Also you can ask one of your speaker to prepare another shadow talk, ready to be used to replace a missing speaker (e.g. last minute sickness or missed flight).

Attendees

It’s all about details

Finally you need to find your attendees. Make sure to have a proper ticketing system and start to sell your tickets!

Use all the proper channels for your promotion. Social medias are working fine, but sometimes you need to advertise your conference through different channels. Try to investigate which channels your potential audience is using. Some of the channels we used were:

  • IT Student forums and social groups.
  • Local communities meetup pages (just search on meetup.com) or posting on their mailing list.
  • Printed leaflets on university dashboards and canteen.

Furthermore, Eventbrite worked like a charm for us. Once you organize your previous events with this platform, you can simply invite previous attendees through the platform.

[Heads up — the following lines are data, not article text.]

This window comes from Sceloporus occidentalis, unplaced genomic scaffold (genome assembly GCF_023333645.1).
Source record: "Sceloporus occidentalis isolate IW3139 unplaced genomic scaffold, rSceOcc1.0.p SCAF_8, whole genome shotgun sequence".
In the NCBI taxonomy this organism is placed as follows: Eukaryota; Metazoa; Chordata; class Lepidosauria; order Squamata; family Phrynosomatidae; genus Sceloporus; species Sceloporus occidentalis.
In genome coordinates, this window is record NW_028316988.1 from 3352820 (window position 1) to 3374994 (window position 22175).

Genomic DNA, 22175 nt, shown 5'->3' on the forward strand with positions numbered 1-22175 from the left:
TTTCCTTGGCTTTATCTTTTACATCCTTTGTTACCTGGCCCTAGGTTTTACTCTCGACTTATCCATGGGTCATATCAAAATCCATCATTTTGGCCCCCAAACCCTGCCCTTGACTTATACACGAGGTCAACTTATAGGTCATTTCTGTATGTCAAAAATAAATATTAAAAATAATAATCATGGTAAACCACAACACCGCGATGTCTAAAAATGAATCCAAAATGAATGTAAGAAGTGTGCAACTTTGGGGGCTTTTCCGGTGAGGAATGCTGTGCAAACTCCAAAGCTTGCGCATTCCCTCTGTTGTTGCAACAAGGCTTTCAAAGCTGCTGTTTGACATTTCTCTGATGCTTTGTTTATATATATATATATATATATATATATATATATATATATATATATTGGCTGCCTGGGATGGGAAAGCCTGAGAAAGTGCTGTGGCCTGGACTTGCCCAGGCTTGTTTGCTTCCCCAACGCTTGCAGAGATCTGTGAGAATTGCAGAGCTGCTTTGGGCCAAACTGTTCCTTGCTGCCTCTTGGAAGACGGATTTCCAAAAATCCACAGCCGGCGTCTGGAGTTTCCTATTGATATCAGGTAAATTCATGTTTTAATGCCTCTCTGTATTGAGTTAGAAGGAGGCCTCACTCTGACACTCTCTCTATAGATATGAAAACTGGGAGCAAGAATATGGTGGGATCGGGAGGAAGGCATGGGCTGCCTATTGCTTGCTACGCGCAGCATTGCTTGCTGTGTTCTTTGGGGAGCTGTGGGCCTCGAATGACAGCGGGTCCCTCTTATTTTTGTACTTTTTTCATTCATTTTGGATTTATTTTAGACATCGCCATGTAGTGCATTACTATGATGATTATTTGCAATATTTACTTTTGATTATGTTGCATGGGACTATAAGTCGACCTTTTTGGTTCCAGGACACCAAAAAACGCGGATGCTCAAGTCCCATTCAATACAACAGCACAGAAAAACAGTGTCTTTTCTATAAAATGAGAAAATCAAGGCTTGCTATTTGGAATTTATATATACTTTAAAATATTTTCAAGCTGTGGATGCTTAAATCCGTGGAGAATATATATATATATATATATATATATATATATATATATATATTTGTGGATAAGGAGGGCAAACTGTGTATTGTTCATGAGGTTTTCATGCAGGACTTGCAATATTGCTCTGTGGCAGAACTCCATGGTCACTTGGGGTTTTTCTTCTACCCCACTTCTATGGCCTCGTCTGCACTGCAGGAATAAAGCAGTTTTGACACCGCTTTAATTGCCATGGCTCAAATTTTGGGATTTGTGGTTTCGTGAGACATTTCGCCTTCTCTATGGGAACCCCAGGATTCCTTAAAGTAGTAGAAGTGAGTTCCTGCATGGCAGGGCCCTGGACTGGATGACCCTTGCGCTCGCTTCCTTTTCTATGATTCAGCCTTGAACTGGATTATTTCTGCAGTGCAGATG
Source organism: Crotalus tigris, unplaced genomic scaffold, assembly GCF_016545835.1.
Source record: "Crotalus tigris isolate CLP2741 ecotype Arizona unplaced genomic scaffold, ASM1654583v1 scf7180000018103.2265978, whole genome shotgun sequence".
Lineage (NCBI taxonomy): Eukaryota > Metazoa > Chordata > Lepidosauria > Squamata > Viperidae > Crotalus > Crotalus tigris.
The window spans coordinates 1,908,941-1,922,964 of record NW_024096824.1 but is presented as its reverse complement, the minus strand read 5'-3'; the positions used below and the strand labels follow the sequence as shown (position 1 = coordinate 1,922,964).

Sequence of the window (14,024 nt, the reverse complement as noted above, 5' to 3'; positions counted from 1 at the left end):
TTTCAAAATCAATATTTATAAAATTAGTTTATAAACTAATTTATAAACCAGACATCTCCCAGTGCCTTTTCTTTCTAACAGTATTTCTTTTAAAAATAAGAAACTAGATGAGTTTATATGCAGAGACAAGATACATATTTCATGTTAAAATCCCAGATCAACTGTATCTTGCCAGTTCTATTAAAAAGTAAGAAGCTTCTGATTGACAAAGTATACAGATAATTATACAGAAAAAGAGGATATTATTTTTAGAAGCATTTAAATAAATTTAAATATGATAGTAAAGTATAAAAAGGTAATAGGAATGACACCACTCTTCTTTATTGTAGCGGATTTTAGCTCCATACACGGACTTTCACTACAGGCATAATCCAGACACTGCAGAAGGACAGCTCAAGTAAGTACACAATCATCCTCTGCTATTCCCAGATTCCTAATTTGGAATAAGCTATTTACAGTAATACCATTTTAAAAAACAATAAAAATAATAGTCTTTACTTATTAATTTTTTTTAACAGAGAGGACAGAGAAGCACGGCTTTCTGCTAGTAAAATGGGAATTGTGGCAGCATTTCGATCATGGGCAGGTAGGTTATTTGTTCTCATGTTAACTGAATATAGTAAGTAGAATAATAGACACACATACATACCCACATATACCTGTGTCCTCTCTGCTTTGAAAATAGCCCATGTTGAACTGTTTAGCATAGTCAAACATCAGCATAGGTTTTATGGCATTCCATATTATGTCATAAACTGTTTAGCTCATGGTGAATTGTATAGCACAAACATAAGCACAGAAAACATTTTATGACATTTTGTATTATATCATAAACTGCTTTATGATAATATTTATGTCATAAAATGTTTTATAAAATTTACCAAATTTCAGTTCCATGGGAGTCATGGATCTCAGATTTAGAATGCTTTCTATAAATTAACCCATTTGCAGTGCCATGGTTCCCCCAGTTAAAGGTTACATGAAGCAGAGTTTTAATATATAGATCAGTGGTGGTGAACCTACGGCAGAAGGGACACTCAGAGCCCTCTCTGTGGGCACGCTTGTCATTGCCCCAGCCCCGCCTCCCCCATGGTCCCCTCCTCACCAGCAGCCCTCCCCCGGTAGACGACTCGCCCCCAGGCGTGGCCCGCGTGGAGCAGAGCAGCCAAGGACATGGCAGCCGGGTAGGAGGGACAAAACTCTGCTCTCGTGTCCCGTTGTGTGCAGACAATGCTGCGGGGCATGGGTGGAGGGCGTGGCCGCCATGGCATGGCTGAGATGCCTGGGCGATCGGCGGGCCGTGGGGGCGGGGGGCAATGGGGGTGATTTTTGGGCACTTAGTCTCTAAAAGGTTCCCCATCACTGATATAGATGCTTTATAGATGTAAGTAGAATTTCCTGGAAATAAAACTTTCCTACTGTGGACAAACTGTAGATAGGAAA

Always keep your attendees expected number in mind. If you designed your event for 100 attendees, avoid sending out thousands of invite email. Having a sold out event is cool, but not if it happens three months before your event.

For free events, consider also a usual 30/40% drop of the registered users. Is up to you to decide if you want to overbook and risk to do not have enough space in your venue. Having previous events metrics here is extremely valuable to understand which drop to expect.

Code of Conduct

You MUST have a code of conduct. This is the starting point to build an inclusive event and to avoid accidental violations. Make sure your attendees are aware of your COC. Usually is a good practice to print it and to stick it around the venue and on the stages. Furthermore, provide a contact (mail/phone) in your COC to make sure any violation can be easily reported.

If you never wrote a COC, you can take some inspiration from ours or from this code of conduct template.

Delight your users